Posted in Culture, Uncategorized

Experiencing Lovebox 2016: Saturday 16th July


Britain, you may have noticed, has had a difficult summer. Brexit. The plummeting pound. The humiliation of the England football team. The self-combustion of the Labour Party. A housing crisis getting worse not better. Boris Johnson. Still, if we’re all heading for the fiery pit, we may as well enjoy ourselves on the way down. This isn’t exactly how Lovebox – the dance music festival set at East London’s lung, Victoria Park – sells itself, but maybe it should. This is post-Brexit Britain. Eat, drink, and be merry, for tomorrow we die.

But before all of that, we queue. When my friend and I arrived, you couldn’t see the gates for the bandanas, hot pants and sunglasses: a human hive waiting to be frisked and sniffed. Thankfully, mine is a life of denial and self-negation. Bearing only factor-30 sun cream and a bottle of tap water, I negotiated Ace, the resident sniffer dog, in a trice. Permission to rave: granted. The only question was where to rave first. Lovebox’s forty acres of turf are packed tight with stages, dance-punk vying with synth-pop, electronica with contemporary soul. If anything the stages are too close: stand between two and a jackhammer of arrhythmic beats smites your ears. But on the flipside, no one has to walk very far.

Being thirsty and lazy – and we’d only just arrived – my compañero and I made for Corona SUNSETS, a venue that conveniently partakes of the nature of both a bar and a stage. Such convenience, however, came at ruinous cost: namely £6 a bottle. The staff, obligingly, served mine with a lime, but needless to say, I felt plenty bitter enough. Not for long, though. The sun was out, and Norman Jay MBE – late but worth the wait – had brought tunes to match. His setlist seemed to throw off warmth and energy, and taking care not to spill their Coronas, the crowd undulated accordingly.

Duly cheered, we headed for the main stage to catch the curiously monikered Miike Snow. I arrived unfamiliar with their music, and unfamiliar with their music is how I left: nothing, not a beat, not a hook, not a chorus, stayed with me. Possibly the extra ‘i’ in their name nagged at me to the degree that I couldn’t hear them over the blethering of my inner pedant. The bletherer, thankfully, stopped in time for the next act, modern soul collective Jungle. While I was ignorant of them too, my ears couldn’t help but recognise the ubiquitous ‘Busy Earnin’’. It’s aptly named too; royalties from sports montages alone must be eye-watering. We were also treated to a state-of-the-nation monologue by vocalist Tom McFarland, who counselled us to be kinder to each other (open doors etc.) to counter the growing economic certainties arising from Brexit. While John Maynard Keynes might have quibbled at the lack of detail, you couldn’t argue with the sentiment.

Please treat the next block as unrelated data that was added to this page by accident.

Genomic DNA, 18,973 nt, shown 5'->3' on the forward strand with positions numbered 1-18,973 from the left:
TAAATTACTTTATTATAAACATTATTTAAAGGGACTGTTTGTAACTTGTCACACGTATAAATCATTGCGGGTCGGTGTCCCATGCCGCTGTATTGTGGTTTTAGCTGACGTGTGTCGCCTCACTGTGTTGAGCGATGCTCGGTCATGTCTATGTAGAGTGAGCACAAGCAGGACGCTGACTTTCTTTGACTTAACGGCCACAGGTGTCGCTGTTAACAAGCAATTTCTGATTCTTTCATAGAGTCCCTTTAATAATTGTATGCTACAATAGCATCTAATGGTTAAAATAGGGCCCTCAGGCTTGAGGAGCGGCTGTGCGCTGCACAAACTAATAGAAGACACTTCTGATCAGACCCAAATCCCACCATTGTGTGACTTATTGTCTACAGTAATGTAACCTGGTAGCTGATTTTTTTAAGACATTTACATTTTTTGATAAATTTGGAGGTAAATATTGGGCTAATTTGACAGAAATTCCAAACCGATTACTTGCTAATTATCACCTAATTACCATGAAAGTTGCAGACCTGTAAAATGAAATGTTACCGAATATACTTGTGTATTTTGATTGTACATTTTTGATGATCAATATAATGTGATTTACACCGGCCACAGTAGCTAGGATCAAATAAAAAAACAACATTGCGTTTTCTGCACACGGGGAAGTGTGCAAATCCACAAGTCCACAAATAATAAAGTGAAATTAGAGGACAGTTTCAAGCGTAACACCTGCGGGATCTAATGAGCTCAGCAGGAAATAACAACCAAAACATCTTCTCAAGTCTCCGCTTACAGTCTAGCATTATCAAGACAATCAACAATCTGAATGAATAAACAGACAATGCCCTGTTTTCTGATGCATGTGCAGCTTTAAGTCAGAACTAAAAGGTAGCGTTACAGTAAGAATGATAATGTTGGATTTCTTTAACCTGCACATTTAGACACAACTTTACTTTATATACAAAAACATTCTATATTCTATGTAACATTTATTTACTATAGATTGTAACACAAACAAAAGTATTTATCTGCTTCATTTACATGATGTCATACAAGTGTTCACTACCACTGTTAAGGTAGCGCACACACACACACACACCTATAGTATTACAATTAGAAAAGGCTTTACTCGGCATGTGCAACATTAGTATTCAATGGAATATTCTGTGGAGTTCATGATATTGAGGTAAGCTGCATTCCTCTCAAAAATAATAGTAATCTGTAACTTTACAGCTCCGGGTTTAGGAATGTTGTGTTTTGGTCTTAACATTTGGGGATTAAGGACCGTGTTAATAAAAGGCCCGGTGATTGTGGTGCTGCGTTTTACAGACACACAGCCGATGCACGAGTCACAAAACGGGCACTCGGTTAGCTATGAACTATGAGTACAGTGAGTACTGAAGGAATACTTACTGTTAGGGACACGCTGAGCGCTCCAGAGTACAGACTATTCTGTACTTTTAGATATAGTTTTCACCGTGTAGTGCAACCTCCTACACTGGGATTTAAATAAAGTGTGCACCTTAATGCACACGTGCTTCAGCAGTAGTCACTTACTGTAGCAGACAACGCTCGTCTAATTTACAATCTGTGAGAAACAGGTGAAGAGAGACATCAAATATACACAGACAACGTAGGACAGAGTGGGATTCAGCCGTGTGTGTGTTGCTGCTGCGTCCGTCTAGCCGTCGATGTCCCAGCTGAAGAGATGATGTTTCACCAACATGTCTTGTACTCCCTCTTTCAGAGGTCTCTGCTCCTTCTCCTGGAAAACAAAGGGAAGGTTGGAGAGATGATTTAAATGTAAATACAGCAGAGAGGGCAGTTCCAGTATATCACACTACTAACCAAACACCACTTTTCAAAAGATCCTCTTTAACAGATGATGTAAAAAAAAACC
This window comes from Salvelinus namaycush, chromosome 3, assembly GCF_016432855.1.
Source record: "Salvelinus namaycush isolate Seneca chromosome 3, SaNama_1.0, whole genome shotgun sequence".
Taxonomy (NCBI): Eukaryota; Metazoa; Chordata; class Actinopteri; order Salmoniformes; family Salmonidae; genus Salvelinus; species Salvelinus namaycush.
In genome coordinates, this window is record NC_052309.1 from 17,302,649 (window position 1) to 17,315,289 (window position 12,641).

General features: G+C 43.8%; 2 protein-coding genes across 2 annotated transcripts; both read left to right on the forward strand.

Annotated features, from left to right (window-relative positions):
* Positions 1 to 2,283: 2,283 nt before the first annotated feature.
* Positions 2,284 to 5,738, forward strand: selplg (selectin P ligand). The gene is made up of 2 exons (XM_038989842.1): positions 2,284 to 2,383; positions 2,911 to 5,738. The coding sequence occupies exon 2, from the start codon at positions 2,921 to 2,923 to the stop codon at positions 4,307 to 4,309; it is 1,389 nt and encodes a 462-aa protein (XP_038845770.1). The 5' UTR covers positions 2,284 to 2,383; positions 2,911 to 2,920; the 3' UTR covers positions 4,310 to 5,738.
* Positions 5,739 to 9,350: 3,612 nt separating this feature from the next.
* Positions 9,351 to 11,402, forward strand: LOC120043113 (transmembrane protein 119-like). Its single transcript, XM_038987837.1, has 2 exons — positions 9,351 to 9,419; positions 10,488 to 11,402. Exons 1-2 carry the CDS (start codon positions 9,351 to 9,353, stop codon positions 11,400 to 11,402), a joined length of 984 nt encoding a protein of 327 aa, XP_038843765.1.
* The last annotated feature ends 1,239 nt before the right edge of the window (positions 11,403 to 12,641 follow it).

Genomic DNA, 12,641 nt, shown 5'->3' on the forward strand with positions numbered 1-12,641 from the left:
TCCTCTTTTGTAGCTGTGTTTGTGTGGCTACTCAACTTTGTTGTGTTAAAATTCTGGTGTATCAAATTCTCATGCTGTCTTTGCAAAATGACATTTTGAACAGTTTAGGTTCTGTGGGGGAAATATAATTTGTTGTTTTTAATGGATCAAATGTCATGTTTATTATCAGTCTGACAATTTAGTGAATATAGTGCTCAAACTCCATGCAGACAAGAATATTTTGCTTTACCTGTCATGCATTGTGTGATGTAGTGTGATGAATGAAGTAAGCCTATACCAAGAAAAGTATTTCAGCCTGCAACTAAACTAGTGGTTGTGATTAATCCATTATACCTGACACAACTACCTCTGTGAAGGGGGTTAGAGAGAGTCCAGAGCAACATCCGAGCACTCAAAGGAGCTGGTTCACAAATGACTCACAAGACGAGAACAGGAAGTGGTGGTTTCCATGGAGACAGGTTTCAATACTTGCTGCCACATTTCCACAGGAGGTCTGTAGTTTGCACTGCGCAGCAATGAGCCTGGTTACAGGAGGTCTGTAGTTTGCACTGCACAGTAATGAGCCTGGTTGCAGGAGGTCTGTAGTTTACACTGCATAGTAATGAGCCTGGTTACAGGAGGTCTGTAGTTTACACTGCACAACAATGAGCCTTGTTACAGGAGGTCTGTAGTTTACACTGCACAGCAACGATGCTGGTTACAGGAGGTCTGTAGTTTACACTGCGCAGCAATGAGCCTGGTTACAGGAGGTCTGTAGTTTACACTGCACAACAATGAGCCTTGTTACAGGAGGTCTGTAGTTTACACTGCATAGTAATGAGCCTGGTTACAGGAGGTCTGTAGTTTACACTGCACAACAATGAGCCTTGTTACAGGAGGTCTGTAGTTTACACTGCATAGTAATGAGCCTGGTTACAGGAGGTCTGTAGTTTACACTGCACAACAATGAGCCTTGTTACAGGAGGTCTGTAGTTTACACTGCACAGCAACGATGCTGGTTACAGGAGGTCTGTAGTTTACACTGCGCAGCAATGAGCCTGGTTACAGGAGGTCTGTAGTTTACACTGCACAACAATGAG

A portion of pasta later and we were ready for the feature act, the band at the top of the ticket. The mighty LCD Soundsystem. When, in 2010, I saw LCD before, it was during their final tour, and I nourished myself on every song, all too aware it would be the last time I would hear them live. Fast forward six years, and they’re back, unable to resist the roar of the crowd. Or maybe Lovebox just pay really well. I say they’re back, but in the common mind LCD Soundsystem are formed of one man: James Murphy, the rest being disposable hired hands. Certainly the hipster-musos standing near us seemed to agree, crying ‘we love you James!’ at every opportunity and taking his gnomic between-song utterances as holy writ. But as anyone equipped with a working knowledge of LCD Soundsystem will tell you, the bulk of their second and third albums were collaborations between Murphy and his bandmates. Unfortunately, the music was too loud, and the crowd too febrile, for me to get this point across satisfactorily.

Of that febrile crowd, none was quite so annoying as the Ross Noble lookalike stood in front of me whose energetic elbows and want of spatial awareness had me crying, but not with laughter. Then, too, there was the character in the Day-Glo bandanna whose goatish attempts to put the moves on some girls next to him were met with a deserved brush-off. Had I brought an idiot detector, it would have been glowing amber. Just as well, then, that LCD Soundsystem were so colossally good. They played in breathless succession thirteen classics, before closing with their consensus best song ‘All My Friends,’ a sad-euphoric paean to growing up, nostalgia and of course, friends.

Generally, my enjoyment of gigs is of the kind that doesn’t need to be externally signalled. One of my proudest boasts is never knowingly to have jiggled or nodded in the presence of live music. At a DJ Shadow show, I was even called out by a fellow gig-goer for looking underwhelmed and drawing a pall over the evening (I was having the time of my life). But at this moment, with ‘All My Friends’ reaching its glorious conclusion, and James Murphy singing up a storm, and several thousand upraised hands splintering the East London darkness, and the Ross Noble lookalike suddenly nowhere to be seen, I felt my lips do something they hadn’t done for what seemed like the longest time. They smiled. And perhaps, in Great Britain in the summer of 2016, that’s the best we can hope for.